At first sight, at any rate, the fact that sticks out from these events is that neither in the case of the collapse of Poland, Denmark, Norway, Holland and Belgium, nor in the case of the collapse of France was there the slightest sign of an attempt, even, on the part of the working-class forces to use the supposed opportunity of the debacle of their own bourgeoisie to take power into their own hands. It may be said, and with considerable truth, that this fact is not of great significance in the case of Poland, Denmark, Norway, Holland or Belgium. These were small states essentially subsidiary to the Great Powers, only partially and in varying degrees independent. Hence the collapse of the bourgeoisies of these states cannot be regarded as first-rate world political events. It may be claimed that, if the bourgeoisie of such states as these are conquered by a neighbouring imperialist power, there is no opportunity for the workers to take power, for the imperialist forces rapidly occupy the whole of the territory, preventing any possibility of a Brest-Litovsk peace. This is quite true. At the same time, it is remarkable that in the case of the collapse of none of these small states did the revolutionary wing of the working-class movement emerge as a national leadership, rallying the people in any form of struggle against the imperialist power which had occupied the country.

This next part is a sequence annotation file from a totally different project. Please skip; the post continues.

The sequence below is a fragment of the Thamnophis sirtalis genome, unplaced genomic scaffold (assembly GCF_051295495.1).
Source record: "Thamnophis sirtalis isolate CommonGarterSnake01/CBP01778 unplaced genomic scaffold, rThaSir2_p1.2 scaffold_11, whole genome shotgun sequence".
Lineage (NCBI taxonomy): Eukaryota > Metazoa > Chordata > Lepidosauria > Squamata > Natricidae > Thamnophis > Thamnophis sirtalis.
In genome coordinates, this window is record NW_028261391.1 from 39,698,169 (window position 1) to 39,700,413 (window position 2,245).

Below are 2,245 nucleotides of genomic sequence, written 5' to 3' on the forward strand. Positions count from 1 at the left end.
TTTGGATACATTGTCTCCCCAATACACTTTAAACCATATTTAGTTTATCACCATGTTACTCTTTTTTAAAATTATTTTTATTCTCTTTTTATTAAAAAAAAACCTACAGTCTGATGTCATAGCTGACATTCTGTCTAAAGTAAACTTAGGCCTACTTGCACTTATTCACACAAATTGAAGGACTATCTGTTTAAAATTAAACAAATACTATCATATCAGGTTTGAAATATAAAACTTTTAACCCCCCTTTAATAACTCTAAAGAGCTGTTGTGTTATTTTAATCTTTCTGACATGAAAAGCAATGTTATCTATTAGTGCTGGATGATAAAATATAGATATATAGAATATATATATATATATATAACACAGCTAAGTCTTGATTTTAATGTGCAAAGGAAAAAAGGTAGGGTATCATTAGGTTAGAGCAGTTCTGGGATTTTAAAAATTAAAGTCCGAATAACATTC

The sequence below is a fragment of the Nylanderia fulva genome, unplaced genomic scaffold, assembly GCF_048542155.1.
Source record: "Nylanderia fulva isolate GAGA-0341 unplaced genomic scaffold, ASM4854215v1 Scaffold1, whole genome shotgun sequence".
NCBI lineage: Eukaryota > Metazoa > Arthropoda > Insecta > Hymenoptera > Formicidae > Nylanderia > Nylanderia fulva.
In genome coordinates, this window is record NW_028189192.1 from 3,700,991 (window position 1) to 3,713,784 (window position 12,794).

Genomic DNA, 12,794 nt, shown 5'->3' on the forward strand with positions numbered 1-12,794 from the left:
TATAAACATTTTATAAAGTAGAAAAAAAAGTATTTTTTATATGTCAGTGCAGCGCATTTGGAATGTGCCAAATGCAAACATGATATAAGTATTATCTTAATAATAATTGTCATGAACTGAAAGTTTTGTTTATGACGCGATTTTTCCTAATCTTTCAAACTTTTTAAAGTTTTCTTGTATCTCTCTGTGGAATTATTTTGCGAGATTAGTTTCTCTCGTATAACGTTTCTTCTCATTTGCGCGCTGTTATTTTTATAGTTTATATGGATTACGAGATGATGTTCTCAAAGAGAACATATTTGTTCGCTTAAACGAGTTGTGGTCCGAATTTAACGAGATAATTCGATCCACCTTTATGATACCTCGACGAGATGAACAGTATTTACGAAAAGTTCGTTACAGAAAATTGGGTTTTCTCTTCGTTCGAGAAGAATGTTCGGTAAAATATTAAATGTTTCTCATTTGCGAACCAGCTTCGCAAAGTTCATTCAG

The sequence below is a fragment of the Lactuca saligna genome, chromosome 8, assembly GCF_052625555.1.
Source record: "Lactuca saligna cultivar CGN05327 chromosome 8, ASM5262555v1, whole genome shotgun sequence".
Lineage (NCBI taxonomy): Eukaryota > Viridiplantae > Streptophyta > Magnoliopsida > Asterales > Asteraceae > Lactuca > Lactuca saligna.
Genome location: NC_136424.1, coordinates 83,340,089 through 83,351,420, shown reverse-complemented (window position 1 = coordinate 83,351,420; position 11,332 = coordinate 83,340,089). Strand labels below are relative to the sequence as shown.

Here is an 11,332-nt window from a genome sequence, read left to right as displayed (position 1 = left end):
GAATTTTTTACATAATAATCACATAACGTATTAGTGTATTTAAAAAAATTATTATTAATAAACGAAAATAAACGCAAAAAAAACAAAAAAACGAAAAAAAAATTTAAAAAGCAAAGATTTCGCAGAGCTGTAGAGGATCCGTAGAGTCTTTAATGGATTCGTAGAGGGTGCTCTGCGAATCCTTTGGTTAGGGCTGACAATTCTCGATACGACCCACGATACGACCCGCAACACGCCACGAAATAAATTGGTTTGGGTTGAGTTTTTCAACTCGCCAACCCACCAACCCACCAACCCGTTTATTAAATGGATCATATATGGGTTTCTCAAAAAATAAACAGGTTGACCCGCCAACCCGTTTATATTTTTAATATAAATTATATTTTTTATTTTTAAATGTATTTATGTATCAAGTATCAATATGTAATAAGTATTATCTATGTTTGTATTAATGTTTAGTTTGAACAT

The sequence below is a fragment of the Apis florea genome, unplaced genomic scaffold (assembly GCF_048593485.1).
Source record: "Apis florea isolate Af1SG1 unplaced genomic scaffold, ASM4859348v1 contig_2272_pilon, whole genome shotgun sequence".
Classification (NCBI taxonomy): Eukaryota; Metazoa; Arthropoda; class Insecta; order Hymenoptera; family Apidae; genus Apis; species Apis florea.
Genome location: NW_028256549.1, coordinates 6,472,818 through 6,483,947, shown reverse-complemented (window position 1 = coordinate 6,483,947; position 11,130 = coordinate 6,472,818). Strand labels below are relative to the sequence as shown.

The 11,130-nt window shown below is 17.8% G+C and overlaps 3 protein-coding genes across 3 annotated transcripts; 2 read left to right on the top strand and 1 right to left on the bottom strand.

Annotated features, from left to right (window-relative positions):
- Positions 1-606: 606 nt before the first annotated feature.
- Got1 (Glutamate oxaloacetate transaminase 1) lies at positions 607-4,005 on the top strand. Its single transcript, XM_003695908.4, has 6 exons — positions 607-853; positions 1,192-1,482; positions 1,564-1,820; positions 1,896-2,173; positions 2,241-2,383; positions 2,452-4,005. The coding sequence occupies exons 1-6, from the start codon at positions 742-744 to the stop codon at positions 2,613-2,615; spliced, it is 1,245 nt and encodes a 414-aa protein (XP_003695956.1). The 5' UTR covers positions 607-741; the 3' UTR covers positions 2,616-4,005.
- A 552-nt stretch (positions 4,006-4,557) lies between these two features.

But in any event this objection does not apply in the case of the collapse of the French bourgeoisie. Here we have a classical example of what in fact happens when ‘one’s own’ bourgeoisie is defeated in the present war. The French Communist Party, by far the most powerful and effective in Western Europe, had pursued the revolutionary defeatist policy, from the moment of its adoption by the International, with undeviating thoroughness and vigour. They had devoted all their great energies and considerable resources to persuading the French people that this was an unjust imperialist war, fought out between the rival bourgeoisies of Europe, for a redivision of colonial spoils. In particular the French people were, they said, being used as the catspaw of the great financial interests of the City of London; the French people, the Communists reiterated, had nothing to gain by fighting in such a war. The extent to which the French Communist Party succeeded in permeating the French people, and the French Army in particular, with this point of view is a matter of heated controversy. But at any rate it did its level best for nine months along these lines.